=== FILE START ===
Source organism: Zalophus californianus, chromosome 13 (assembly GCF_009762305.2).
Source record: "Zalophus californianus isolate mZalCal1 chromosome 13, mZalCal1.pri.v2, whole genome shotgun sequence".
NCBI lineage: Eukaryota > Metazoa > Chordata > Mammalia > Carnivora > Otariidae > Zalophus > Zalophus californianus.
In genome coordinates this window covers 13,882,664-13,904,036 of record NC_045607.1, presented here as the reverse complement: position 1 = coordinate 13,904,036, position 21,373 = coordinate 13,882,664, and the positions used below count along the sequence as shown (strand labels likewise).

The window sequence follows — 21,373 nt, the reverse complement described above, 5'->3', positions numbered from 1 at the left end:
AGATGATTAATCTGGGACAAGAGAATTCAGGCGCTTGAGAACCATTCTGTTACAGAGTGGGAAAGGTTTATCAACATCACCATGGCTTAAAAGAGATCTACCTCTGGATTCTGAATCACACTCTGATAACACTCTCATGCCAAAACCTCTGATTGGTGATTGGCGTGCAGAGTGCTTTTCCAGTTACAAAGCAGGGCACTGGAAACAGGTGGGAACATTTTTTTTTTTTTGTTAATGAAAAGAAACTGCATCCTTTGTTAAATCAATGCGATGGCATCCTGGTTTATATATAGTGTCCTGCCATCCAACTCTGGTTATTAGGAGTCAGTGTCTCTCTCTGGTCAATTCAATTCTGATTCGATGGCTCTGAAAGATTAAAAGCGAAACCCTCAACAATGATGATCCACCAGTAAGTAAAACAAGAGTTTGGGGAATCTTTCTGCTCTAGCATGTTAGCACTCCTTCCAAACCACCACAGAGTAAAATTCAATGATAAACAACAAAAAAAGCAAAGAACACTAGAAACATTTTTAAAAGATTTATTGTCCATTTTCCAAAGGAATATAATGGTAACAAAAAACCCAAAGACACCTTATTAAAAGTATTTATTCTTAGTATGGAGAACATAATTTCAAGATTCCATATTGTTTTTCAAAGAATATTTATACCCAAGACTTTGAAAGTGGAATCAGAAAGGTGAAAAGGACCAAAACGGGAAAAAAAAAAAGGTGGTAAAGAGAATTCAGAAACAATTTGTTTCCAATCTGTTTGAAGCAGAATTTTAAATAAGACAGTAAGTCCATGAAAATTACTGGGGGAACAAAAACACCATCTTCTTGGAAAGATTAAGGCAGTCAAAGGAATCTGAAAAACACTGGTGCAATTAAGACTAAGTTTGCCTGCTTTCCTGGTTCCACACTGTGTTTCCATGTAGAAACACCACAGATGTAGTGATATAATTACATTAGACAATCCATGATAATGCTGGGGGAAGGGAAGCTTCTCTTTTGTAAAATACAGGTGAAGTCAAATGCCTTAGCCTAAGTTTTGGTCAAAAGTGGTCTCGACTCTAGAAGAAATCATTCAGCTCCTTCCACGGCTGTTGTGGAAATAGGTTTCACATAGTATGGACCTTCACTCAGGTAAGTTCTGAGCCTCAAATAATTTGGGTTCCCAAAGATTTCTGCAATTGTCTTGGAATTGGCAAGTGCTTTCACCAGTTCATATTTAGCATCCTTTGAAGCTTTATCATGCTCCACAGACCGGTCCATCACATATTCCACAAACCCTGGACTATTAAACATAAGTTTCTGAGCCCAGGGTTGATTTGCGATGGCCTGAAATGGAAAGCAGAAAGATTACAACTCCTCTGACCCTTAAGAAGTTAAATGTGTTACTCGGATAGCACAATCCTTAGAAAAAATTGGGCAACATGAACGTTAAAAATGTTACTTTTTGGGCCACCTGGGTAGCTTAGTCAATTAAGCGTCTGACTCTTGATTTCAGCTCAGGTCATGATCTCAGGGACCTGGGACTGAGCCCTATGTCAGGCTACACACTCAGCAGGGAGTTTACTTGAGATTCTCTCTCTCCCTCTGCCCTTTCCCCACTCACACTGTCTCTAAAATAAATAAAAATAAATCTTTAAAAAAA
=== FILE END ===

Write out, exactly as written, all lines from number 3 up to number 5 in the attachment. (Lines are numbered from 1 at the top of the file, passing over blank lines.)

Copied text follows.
NCBI lineage: Eukaryota > Metazoa > Chordata > Mammalia > Carnivora > Otariidae > Zalophus > Zalophus californianus.
In genome coordinates this window covers 13,882,664-13,904,036 of record NC_045607.1, presented here as the reverse complement: position 1 = coordinate 13,904,036, position 21,373 = coordinate 13,882,664, and the positions used below count along the sequence as shown (strand labels likewise).

The window sequence follows — 21,373 nt, the reverse complement described above, 5'->3', positions numbered from 1 at the left end: